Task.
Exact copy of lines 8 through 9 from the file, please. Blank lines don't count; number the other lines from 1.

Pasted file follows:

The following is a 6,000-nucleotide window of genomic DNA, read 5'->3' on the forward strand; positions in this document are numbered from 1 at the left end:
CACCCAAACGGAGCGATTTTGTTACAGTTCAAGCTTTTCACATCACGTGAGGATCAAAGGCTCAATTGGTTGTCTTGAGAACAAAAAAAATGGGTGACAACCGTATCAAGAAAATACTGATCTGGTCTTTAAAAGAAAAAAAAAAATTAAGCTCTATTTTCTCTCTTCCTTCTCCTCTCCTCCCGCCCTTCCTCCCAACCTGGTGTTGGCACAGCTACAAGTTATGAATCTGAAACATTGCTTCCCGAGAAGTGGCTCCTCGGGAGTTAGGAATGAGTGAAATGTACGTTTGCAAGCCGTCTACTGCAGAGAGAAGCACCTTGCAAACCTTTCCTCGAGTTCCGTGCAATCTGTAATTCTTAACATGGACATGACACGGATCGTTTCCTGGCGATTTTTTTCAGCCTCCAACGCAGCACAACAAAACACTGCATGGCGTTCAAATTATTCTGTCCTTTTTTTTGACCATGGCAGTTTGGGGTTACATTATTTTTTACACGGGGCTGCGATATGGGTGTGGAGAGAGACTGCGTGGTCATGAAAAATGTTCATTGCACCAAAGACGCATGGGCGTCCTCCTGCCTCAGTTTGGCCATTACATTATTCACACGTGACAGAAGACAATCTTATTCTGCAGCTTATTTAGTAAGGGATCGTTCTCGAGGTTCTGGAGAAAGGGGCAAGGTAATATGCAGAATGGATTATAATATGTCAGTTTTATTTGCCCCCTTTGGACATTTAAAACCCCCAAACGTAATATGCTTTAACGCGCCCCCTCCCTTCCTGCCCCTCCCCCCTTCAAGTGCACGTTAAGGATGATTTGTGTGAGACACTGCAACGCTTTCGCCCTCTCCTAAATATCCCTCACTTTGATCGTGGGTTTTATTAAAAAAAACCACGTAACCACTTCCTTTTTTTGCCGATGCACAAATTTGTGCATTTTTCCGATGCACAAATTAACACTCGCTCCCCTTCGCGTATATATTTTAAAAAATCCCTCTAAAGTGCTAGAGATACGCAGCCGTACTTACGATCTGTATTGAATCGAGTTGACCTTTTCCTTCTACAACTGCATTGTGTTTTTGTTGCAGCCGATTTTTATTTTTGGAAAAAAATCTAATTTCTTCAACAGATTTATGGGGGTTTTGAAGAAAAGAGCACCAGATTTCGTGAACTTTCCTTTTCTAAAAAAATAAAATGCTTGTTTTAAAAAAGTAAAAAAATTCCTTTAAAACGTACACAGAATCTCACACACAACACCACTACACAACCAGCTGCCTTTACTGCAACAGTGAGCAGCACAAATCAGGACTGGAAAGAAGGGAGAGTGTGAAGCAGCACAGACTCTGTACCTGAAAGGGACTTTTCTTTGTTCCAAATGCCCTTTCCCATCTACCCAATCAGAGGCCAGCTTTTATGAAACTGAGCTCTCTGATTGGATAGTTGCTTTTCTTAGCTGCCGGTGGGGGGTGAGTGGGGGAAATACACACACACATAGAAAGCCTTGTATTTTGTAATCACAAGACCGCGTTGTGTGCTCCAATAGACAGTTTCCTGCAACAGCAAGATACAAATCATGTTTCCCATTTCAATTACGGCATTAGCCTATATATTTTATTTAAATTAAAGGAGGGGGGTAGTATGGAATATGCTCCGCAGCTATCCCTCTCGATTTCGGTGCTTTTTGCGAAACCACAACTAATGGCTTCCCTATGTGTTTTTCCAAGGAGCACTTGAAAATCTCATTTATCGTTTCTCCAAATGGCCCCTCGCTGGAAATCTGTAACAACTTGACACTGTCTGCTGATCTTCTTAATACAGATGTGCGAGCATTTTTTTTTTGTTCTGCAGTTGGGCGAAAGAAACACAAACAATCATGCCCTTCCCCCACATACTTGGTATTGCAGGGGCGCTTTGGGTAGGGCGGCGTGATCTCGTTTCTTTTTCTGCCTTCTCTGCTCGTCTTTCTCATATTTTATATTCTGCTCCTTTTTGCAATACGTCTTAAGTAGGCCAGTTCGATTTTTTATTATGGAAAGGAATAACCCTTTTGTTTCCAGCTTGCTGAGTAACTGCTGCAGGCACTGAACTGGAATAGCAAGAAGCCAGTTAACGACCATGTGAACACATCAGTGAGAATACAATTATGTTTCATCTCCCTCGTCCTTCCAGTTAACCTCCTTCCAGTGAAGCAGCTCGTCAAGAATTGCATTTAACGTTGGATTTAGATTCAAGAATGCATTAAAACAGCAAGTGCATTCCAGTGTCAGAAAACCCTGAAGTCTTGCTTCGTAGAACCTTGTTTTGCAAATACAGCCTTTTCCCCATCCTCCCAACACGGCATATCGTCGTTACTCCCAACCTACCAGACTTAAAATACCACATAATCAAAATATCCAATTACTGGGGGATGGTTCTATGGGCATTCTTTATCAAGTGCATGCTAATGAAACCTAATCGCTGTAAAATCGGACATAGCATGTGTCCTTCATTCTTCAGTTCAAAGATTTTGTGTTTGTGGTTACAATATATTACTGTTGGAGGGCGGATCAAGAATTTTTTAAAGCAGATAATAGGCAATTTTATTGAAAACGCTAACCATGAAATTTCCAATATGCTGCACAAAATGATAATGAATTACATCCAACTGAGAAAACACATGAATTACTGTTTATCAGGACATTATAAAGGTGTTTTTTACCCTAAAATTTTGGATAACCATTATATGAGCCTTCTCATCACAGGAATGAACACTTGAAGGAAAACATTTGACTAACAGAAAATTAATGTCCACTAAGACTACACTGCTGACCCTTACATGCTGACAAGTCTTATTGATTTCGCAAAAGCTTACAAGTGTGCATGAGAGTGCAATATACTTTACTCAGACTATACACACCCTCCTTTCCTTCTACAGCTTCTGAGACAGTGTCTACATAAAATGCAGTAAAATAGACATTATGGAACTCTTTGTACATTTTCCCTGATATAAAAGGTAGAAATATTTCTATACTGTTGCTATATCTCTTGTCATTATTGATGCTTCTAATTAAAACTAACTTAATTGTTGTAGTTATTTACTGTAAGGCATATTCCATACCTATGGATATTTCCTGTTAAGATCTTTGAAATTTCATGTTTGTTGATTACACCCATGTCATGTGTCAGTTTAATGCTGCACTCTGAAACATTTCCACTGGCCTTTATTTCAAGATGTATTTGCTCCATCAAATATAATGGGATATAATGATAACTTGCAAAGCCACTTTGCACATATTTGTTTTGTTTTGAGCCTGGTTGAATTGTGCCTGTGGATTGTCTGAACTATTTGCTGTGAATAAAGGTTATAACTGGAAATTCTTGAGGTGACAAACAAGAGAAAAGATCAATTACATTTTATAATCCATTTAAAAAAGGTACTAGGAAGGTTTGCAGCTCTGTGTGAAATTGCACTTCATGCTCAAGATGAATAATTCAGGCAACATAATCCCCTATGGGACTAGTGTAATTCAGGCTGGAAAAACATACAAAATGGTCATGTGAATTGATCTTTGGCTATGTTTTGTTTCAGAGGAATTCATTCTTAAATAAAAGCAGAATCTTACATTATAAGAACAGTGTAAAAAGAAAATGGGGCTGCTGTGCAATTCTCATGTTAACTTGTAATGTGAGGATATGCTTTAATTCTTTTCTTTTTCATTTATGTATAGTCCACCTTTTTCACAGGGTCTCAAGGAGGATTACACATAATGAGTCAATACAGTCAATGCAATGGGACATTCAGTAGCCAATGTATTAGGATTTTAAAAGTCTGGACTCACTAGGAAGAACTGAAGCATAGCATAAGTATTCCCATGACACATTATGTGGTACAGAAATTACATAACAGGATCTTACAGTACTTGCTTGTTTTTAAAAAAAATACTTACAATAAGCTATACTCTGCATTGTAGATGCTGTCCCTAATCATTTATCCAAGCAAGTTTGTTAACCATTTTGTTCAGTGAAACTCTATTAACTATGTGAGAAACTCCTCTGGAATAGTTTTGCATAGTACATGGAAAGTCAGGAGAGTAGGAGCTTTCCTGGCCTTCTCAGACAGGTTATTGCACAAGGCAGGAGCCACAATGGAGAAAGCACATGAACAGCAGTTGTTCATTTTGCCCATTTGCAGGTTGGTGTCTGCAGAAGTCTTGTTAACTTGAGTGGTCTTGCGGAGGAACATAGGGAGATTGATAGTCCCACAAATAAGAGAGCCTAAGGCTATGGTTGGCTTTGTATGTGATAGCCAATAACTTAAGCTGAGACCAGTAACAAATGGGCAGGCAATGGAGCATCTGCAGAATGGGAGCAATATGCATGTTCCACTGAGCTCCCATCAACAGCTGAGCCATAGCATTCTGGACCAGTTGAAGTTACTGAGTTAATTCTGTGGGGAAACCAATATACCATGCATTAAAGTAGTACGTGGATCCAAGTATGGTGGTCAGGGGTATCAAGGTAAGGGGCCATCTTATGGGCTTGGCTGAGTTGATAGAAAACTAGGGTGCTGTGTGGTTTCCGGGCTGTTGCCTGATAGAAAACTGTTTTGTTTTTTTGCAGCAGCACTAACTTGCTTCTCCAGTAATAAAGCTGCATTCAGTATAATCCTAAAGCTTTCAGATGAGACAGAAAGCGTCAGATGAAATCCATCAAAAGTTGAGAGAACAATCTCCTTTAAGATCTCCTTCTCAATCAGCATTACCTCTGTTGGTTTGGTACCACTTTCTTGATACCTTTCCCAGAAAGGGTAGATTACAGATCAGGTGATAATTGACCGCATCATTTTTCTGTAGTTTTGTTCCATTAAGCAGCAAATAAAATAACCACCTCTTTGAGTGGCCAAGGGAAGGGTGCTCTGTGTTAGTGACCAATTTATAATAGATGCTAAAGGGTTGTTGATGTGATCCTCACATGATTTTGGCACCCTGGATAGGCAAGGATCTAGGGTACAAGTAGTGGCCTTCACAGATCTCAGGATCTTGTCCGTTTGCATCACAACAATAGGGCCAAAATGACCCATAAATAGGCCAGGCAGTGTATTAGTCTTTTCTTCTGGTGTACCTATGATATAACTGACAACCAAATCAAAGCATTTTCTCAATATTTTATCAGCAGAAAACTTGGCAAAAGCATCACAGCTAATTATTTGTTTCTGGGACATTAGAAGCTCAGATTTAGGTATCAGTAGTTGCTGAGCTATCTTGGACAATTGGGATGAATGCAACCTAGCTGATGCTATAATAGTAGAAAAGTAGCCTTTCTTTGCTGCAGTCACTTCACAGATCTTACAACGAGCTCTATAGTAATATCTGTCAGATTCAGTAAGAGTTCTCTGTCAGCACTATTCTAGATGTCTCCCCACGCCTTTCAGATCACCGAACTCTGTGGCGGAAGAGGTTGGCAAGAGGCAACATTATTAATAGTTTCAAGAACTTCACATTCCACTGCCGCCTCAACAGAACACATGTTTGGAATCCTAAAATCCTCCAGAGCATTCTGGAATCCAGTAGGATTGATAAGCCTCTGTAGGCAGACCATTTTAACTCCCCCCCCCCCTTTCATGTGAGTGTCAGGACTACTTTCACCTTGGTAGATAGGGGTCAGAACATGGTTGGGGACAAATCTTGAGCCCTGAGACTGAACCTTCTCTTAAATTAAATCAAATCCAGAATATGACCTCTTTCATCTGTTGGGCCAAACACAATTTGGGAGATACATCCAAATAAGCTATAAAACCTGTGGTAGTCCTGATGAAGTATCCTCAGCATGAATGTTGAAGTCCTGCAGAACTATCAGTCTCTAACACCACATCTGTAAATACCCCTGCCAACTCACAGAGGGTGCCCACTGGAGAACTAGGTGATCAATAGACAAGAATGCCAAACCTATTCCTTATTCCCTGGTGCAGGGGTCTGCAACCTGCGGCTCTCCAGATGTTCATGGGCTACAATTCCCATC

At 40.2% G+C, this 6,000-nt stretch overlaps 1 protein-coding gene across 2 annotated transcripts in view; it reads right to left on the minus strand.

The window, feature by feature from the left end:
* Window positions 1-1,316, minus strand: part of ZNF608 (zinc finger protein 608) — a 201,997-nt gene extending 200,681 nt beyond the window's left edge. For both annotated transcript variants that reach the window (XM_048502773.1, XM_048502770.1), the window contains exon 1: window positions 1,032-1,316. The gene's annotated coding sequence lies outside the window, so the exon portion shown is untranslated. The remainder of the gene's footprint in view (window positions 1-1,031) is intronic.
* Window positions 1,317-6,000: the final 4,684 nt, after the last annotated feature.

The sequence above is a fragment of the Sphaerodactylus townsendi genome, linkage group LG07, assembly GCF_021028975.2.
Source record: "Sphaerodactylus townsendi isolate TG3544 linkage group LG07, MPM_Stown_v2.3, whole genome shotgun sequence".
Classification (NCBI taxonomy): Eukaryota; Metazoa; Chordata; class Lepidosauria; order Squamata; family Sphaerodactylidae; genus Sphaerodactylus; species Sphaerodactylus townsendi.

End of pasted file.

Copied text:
Source record: "Sphaerodactylus townsendi isolate TG3544 linkage group LG07, MPM_Stown_v2.3, whole genome shotgun sequence".
Classification (NCBI taxonomy): Eukaryota; Metazoa; Chordata; class Lepidosauria; order Squamata; family Sphaerodactylidae; genus Sphaerodactylus; species Sphaerodactylus townsendi.